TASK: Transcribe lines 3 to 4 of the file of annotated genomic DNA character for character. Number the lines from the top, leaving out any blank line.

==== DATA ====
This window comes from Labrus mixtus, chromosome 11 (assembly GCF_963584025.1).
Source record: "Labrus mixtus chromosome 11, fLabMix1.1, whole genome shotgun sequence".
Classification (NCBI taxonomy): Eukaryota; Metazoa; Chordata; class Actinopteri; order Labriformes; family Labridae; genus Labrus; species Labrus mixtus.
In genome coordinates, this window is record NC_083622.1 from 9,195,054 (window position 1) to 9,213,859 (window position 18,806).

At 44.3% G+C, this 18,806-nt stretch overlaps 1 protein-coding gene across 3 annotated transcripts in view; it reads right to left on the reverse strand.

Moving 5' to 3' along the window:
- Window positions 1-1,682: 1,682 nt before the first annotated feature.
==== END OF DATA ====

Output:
Classification (NCBI taxonomy): Eukaryota; Metazoa; Chordata; class Actinopteri; order Labriformes; family Labridae; genus Labrus; species Labrus mixtus.
In genome coordinates, this window is record NC_083622.1 from 9,195,054 (window position 1) to 9,213,859 (window position 18,806).